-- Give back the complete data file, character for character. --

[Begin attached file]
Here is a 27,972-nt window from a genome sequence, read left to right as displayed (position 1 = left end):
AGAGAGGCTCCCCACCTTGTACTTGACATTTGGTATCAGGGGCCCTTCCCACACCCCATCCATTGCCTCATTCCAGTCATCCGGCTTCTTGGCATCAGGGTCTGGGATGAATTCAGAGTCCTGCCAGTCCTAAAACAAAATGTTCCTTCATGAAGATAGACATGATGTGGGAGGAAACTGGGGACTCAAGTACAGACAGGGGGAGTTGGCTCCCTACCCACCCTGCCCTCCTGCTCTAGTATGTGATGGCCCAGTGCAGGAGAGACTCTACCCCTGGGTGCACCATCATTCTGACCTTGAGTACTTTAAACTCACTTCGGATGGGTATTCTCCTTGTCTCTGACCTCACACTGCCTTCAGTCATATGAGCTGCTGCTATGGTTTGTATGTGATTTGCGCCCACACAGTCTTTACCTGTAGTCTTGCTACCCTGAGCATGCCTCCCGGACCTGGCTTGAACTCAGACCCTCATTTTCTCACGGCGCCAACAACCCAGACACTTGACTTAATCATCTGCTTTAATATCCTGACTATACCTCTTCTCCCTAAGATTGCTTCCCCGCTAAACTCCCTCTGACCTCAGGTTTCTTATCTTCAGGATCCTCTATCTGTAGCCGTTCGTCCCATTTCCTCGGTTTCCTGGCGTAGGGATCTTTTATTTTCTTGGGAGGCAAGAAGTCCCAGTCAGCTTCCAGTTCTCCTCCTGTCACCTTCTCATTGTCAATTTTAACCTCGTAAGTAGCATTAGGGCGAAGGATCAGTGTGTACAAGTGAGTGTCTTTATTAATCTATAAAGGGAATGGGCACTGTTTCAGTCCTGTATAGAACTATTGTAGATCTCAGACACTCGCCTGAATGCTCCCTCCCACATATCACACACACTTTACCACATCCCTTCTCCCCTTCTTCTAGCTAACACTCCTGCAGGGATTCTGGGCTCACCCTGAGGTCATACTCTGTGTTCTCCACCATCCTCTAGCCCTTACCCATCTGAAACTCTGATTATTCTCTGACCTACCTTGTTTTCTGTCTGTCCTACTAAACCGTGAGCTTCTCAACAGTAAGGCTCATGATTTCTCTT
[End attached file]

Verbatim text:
Here is a 27,972-nt window from a genome sequence, read left to right as displayed (position 1 = left end):
AGAGAGGCTCCCCACCTTGTACTTGACATTTGGTATCAGGGGCCCTTCCCACACCCCATCCATTGCCTCATTCCAGTCATCCGGCTTCTTGGCATCAGGGTCTGGGATGAATTCAGAGTCCTGCCAGTCCTAAAACAAAATGTTCCTTCATGAAGATAGACATGATGTGGGAGGAAACTGGGGACTCAAGTACAGACAGGGGGAGTTGGCTCCCTACCCACCCTGCCCTCCTGCTCTAGTATGTGATGGCCCAGTGCAGGAGAGACTCTACCCCTGGGTGCACCATCATTCTGACCTTGAGTACTTTAAACTCACTTCGGATGGGTATTCTCCTTGTCTCTGACCTCACACTGCCTTCAGTCATATGAGCTGCTGCTATGGTTTGTATGTGATTTGCGCCCACACAGTCTTTACCTGTAGTCTTGCTACCCTGAGCATGCCTCCCGGACCTGGCTTGAACTCAGACCCTCATTTTCTCACGGCGCCAACAACCCAGACACTTGACTTAATCATCTGCTTTAATATCCTGACTATACCTCTTCTCCCTAAGATTGCTTCCCCGCTAAACTCCCTCTGACCTCAGGTTTCTTATCTTCAGGATCCTCTATCTGTAGCCGTTCGTCCCATTTCCTCGGTTTCCTGGCGTAGGGATCTTTTATTTTCTTGGGAGGCAAGAAGTCCCAGTCAGCTTCCAGTTCTCCTCCTGTCACCTTCTCATTGTCAATTTTAACCTCGTAAGTAGCATTAGGGCGAAGGATCAGTGTGTACAAGTGAGTGTCTTTATTAATCTATAAAGGGAATGGGCACTGTTTCAGTCCTGTATAGAACTATTGTAGATCTCAGACACTCGCCTGAATGCTCCCTCCCACATATCACACACACTTTACCACATCCCTTCTCCCCTTCTTCTAGCTAACACTCCTGCAGGGATTCTGGGCTCACCCTGAGGTCATACTCTGTGTTCTCCACCATCCTCTAGCCCTTACCCATCTGAAACTCTGATTATTCTCTGACCTACCTTGTTTTCTGTCTGTCCTACTAAACCGTGAGCTTCTCAACAGTAAGGCTCATGATTTCTCTT